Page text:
This eclectic museum is located in Baltimore, Maryland.

“The American Visionary Art Museum (AVAM) selects its award honorees for their courage as intuitive innovators and in recognition of their life’s creative work to expand the realm of human dignity,… read more

A tour with Ray | Sights and sounds of the world famous NAMM 2014 expo with music pioneer Ray Kurzweil

February 19, 2014 by Ray Kurzweil

(credit: National Association of Music Manufacturers)

NAMM 2014 show and tell — in sights and sounds

Kurzweil Music founder Ray Kurzweil recently attended one of the world’s premier music events, the National Association of Music Merchants trade show (NAMM) 2014.

We hope you enjoy this audio|visual tour of the NAMM 2014 tradeshow floor, review of the new Artis keyboard from Kurzweil Music, insights on accelerating electronic developments in the music world from executive Ray Kurzweil,… read more

A review of Her by Ray Kurzweil

February 10, 2014 by Ray Kurzweil

(credit: Warner Brothers)

Her, written, directed and produced by Spike Jonze, presents a nuanced love story between a man and his operating system.

Although there are caveats I could (and will) mention about the details of the OS and how the lovers interact, the movie compellingly presents the core idea that a software program (an AI) can — will — be believably human and lovable.

This is a breakthrough concept in cinematic futurism in… read more

The Ubi ubiquitous computer is here

Talk to your wall and your wall will talk back
February 10, 2014 by Amara D. Angelica

Ubi (credit: Unified Computer Intelligence Corporation)

In the next few days, I expect to receive my Ubi “ubiquitous computer.” I can’t wait.

According to the promo, I’ll be able to plug it into a power outlet and the WiFi-connected, voice-operated Ubi gadget will magically make the environment around it Internet-enabled.

Think an environment-aware version of Siri — with sensors that allow for remote monitoring of temperature, humidity, air pressure, and ambient light,… read more

Humanity in jeopardy

"We should spend 1% of GDP studying singularity issues and deciding what to do," says Max Tegmark
January 13, 2014 by Max Tegmark

Watson vs. humans, January 13, 2011 (credit: IBM)

Exactly three years ago, on January 13, 2011, humans were dethroned by a computer on the quiz show Jeopardy! A year later, a computer was licensed to drive cars in Nevada, after being judged safer than a human. (link to article)

What’s next? Will computers eventually beat us at all tasks, developing superhuman intelligence?

I have little doubt that this can happen: our brains are a bunch of particles obeying the laws of… read more

Panoramic hi-res augmented reality glasses: most radical CES intro so far?

January 7, 2014 by Amara D. Angelica

Innovega Inc. is demonstrating at CES prototypes of what looks like the most radical augmented-reality eyewear yet.

Intrigued, I called Innovega CEO Steve Willey Monday night. He ran down the specs of their iOptik design: binocular 720 x 1280 pixels, 3D (depth) vision, and a humungous field of view of 90 degrees, as shown in the image above. That’s six times the number of… read more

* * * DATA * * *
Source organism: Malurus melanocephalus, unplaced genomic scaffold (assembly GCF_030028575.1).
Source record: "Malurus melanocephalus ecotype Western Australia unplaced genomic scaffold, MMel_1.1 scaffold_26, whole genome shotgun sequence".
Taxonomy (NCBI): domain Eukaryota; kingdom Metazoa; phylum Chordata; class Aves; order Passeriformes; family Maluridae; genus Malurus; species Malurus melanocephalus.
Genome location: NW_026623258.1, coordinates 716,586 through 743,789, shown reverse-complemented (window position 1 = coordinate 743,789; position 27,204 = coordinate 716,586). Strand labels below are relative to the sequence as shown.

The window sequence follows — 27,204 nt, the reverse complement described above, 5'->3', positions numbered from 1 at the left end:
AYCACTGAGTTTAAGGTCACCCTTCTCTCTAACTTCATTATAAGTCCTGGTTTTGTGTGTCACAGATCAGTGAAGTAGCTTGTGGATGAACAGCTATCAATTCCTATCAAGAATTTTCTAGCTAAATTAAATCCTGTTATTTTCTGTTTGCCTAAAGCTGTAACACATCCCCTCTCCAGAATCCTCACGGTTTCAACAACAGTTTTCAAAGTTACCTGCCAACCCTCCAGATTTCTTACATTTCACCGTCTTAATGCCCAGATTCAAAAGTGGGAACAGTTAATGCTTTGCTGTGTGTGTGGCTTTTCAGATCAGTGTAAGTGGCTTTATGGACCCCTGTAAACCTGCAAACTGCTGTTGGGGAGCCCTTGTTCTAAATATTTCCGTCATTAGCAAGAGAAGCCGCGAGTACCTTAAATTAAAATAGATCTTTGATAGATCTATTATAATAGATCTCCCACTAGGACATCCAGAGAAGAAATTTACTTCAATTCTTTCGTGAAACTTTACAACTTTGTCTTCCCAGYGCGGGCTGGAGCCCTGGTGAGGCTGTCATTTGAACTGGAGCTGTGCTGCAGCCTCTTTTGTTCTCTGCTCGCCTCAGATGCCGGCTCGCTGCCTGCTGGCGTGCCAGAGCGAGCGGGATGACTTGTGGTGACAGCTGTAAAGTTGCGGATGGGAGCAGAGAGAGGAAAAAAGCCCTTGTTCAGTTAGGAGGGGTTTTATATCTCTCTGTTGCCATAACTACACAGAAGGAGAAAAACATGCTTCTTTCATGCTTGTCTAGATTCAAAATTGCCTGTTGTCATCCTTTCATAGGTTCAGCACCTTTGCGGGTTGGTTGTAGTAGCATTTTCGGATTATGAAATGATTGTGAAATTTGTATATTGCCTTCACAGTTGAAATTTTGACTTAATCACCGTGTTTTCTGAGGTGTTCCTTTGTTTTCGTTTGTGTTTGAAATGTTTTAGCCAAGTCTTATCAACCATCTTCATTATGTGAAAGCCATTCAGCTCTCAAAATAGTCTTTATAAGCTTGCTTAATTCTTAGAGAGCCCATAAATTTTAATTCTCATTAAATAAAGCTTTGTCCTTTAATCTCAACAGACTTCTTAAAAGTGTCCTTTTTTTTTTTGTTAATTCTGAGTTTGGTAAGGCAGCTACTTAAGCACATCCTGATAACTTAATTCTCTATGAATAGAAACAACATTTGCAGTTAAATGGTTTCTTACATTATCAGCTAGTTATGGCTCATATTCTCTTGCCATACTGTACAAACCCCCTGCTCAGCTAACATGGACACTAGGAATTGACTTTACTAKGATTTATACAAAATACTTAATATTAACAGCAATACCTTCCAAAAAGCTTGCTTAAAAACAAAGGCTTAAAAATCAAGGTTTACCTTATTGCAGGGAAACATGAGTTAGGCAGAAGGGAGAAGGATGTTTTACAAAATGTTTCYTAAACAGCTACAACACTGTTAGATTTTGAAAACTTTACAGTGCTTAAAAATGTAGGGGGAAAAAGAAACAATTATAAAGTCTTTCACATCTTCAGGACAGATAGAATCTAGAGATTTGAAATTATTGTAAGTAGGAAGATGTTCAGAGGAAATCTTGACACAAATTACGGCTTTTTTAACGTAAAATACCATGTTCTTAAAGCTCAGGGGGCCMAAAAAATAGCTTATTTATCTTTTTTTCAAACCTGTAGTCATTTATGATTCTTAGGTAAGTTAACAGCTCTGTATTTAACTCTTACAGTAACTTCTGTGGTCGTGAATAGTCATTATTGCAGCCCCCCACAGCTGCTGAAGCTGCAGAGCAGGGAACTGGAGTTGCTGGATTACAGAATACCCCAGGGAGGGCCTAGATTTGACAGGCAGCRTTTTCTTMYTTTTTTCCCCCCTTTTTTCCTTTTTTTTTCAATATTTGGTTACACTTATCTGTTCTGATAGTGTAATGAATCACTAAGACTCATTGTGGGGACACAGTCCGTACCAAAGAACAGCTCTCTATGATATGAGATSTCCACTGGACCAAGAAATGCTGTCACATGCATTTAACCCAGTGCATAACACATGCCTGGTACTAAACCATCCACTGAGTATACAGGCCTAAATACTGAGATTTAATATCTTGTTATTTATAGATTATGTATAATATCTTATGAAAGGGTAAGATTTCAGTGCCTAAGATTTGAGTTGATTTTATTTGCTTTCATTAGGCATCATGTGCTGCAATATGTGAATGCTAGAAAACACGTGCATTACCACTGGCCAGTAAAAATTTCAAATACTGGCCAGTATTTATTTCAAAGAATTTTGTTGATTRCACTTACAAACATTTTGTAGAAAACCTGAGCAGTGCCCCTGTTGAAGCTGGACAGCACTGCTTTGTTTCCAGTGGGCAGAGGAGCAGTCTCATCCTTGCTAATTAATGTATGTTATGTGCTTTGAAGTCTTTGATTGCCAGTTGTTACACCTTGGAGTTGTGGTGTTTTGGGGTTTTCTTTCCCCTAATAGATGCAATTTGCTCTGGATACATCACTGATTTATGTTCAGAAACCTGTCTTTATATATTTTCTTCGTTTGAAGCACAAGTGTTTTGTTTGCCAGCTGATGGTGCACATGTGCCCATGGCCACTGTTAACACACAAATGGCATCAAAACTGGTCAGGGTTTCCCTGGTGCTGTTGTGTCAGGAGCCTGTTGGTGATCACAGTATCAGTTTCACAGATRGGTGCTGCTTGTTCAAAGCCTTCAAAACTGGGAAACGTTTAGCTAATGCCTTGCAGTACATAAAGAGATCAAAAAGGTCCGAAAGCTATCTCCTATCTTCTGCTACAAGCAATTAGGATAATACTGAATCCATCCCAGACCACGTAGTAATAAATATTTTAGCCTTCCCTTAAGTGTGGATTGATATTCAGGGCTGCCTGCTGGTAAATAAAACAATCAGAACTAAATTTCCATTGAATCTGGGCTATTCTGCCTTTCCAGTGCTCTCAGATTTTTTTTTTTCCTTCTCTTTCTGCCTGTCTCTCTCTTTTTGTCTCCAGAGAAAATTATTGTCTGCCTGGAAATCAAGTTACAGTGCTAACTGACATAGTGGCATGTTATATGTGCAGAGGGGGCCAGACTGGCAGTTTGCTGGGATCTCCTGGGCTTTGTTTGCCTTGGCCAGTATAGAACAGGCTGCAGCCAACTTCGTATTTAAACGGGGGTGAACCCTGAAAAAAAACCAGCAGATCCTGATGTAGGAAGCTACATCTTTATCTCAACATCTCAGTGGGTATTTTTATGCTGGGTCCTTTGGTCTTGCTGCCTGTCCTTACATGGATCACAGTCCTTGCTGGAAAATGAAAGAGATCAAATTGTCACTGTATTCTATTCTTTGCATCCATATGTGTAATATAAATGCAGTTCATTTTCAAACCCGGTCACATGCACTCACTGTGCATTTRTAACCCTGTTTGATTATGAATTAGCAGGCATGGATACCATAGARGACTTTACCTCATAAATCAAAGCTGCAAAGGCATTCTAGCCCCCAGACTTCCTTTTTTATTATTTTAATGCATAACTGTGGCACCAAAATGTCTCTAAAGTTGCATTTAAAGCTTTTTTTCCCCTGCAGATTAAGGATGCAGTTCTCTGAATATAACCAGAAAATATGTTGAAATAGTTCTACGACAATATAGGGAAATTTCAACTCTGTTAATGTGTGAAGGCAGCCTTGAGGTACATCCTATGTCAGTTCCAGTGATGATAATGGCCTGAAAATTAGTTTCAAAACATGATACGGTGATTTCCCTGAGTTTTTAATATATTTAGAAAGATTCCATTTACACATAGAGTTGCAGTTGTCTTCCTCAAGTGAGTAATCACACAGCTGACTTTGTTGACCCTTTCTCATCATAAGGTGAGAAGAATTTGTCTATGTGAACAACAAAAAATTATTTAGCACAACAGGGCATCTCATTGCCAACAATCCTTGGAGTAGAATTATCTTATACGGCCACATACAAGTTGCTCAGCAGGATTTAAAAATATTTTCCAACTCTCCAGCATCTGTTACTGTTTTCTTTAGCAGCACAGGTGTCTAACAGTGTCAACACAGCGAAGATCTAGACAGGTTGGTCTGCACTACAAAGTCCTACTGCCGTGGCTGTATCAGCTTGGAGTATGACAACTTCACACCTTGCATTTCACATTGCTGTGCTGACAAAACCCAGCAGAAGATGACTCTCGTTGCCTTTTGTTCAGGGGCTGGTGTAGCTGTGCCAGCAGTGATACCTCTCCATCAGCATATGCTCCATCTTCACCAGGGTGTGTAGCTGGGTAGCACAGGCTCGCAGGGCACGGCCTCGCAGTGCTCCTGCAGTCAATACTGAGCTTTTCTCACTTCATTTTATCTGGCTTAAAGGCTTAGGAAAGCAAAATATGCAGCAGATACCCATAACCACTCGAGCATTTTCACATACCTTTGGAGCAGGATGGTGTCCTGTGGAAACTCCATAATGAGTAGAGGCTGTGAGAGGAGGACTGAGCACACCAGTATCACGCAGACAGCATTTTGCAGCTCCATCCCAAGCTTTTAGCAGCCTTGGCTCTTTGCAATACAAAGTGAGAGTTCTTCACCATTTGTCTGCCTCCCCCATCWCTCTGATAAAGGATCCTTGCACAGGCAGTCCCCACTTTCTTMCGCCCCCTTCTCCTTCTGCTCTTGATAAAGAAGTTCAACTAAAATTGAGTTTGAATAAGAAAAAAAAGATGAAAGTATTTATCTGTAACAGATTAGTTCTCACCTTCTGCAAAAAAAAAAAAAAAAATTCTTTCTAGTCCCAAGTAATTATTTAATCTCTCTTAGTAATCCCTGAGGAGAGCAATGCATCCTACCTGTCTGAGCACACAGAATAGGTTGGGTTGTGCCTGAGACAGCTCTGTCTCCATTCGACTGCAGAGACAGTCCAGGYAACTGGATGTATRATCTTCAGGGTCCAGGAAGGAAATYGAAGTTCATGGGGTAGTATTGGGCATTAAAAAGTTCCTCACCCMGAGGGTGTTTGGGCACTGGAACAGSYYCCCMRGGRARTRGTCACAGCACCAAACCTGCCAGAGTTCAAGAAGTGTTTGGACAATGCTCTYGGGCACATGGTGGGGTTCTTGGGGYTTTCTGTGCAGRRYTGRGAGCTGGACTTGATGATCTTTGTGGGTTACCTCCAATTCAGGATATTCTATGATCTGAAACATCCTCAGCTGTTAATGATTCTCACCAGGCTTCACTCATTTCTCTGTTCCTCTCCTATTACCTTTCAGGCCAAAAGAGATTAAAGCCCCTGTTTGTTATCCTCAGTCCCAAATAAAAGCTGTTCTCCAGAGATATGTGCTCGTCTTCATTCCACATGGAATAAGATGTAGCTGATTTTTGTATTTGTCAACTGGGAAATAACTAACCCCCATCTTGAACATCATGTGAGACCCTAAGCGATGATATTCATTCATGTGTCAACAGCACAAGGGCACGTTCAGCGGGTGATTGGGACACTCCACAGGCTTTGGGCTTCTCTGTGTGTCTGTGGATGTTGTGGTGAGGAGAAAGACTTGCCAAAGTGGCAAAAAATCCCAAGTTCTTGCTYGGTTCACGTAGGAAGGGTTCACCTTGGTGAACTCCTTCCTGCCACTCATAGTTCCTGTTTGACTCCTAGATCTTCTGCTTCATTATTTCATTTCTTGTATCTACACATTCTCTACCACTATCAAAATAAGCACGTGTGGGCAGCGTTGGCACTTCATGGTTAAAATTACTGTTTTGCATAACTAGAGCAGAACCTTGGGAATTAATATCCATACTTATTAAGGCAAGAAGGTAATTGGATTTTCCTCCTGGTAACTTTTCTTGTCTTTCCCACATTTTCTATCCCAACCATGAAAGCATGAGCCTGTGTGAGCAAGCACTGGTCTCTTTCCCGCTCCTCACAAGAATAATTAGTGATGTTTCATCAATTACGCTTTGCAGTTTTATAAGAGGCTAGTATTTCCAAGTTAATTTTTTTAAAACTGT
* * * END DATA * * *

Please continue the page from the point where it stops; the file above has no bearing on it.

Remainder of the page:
Reverse-engineering Hollywood

How to bypass Netflix and create your own custom search genres
January 6, 2014 by Amara D. Angelica

sliders

If you’re a combo Netflix/Internet-text-algorithm-obsessed geek like me, you will totally love this amazing article in The Atlantic.

Turns out Netflix has created a database of 76,897 micro-genres that offer a peek into the American psyche, The Atlantic senior editor Alexis Madrigal has discovered, using a program called UBot Studio to scrape every single one of them and then deconstruct the system.

Hidden syntax revealed

“As the… read more

Are you ready for virtual taste?

January 3, 2014 by Amara D. Angelica

nus_digital taste

We’ve talked about robot burger makers. How about virtual tasting, so you could sample your burger before buying it, without grossing everyone out — even taste a pizza before having it delivered?

A National University of Singapore (NUS) researcher has taken an early step in that direction. Dr. Nimesha Ranasinghe has invented a digital gadget that can recreate the taste of virtual food and drinks.… read more

Ask Ray | Study shows a 30% lower rate of breast cancer mortality with supplement use

December 30, 2013 by Terry Grossman

Breast Cancer Research and Treatment cover

Dear readers,

Here is a study coming out of the large and well respected Women’s Health Initiative showing positive results for supplements and breast cancer.

Unfortunately, the media has largely ignored it.

It seems there is a strong media bias to headline studies suggesting negative or no benefit results and to ignore positive ones that do show benefit. For example, this study shows a 30% lower rate… read more

Ask Ray | Supplement study quoted in The Wall Street Journal is misleading

December 29, 2013 by Ray Kurzweil

(credit: iStock)

Dear readers,

I read this recent article: The Wall Street Journal | “Multivitamins found to have little benefit — no effect seen in preventing cognitive decline, heart disease”

Readers have asked, “What is your response to the recent ‘anti-supplement’ research study?”

The study quoted by The Wall Street Journal is misleading. It only looked at low potency (and low quality) supplement combinations and set a… read more

Smart glasses from Evena Medical detect patient veins for precise IV placement

December 26, 2013 by Amara D. Angelica

Eyes-On Glasses (credit: Evena Medical)

Ever had a nurse stick you multiple times, trying to locate a vein to draw blood? That pain is about to be history.

The new Eyes-On “smart glasses” from Evena Medical now allow nurses to see through a patient’s skin to the vasculature beneath.

The device adds multispectral 3D imaging to Epson Moverio glasses. Nurses can share images remotely via Bluetooth,… read more